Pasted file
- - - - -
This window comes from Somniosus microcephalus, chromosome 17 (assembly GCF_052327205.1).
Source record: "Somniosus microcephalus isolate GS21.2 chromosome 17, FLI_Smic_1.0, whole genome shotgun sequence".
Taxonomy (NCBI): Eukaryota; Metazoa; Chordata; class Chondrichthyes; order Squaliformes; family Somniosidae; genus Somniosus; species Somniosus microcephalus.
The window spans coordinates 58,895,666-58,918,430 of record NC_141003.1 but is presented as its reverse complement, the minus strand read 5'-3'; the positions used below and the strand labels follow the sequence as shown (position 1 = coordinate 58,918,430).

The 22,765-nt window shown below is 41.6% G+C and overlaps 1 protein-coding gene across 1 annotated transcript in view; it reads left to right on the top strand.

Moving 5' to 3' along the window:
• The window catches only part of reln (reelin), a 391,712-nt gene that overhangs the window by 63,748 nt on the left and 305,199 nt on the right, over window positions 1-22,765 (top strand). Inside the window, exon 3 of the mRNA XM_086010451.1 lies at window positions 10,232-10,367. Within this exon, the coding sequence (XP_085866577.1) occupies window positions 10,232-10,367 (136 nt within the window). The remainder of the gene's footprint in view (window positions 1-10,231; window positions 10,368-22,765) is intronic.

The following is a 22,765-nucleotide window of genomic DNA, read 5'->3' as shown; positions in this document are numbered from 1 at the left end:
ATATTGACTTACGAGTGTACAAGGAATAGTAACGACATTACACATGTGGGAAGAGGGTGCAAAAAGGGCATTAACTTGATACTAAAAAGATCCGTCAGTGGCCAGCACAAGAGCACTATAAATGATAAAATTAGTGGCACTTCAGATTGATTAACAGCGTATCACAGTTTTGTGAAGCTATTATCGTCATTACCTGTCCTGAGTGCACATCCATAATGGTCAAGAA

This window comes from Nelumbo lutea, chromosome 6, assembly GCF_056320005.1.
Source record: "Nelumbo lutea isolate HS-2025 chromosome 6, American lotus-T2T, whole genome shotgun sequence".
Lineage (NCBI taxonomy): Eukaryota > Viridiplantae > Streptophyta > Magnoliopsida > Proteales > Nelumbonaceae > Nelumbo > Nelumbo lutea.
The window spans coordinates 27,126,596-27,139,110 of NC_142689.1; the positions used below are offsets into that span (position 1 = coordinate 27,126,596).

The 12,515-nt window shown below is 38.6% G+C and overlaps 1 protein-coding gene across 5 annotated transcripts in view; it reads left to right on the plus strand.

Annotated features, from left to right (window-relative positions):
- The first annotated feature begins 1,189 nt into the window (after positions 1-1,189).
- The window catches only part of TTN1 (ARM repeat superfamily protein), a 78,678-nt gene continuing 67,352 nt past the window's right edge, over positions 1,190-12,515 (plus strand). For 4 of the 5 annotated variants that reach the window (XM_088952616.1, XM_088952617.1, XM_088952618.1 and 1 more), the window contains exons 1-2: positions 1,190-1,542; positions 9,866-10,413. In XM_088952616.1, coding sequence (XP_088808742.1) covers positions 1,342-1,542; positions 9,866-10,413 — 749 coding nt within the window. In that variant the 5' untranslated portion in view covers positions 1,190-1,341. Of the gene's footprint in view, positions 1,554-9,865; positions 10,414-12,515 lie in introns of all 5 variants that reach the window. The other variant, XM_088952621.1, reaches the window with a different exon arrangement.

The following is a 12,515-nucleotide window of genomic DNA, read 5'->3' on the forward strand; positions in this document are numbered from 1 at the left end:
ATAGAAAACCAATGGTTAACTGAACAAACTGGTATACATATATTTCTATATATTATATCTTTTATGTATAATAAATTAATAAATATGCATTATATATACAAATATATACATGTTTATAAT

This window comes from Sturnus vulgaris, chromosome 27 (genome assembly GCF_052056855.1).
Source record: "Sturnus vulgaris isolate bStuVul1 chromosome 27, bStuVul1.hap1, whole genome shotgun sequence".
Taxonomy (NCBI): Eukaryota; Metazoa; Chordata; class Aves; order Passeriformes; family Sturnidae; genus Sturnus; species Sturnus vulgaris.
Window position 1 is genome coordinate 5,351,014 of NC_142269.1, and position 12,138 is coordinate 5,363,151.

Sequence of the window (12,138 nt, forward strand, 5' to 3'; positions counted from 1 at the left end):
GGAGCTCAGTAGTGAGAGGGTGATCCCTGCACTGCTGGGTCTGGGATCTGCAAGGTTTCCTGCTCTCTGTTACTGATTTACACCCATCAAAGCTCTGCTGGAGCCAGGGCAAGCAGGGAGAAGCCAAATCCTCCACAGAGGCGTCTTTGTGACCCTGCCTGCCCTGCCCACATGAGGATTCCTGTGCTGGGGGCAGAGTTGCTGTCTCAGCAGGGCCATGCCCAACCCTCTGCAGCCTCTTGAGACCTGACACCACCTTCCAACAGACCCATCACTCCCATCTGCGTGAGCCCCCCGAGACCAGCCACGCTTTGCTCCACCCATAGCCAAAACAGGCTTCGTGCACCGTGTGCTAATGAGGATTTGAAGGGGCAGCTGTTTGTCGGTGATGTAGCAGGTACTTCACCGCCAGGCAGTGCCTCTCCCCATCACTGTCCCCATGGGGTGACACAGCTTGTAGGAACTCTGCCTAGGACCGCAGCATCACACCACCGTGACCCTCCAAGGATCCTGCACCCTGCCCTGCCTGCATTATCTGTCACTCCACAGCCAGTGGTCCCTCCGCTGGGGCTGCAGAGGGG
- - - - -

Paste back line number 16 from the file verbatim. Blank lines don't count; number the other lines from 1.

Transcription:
- The first annotated feature begins 1,189 nt into the window (after positions 1-1,189).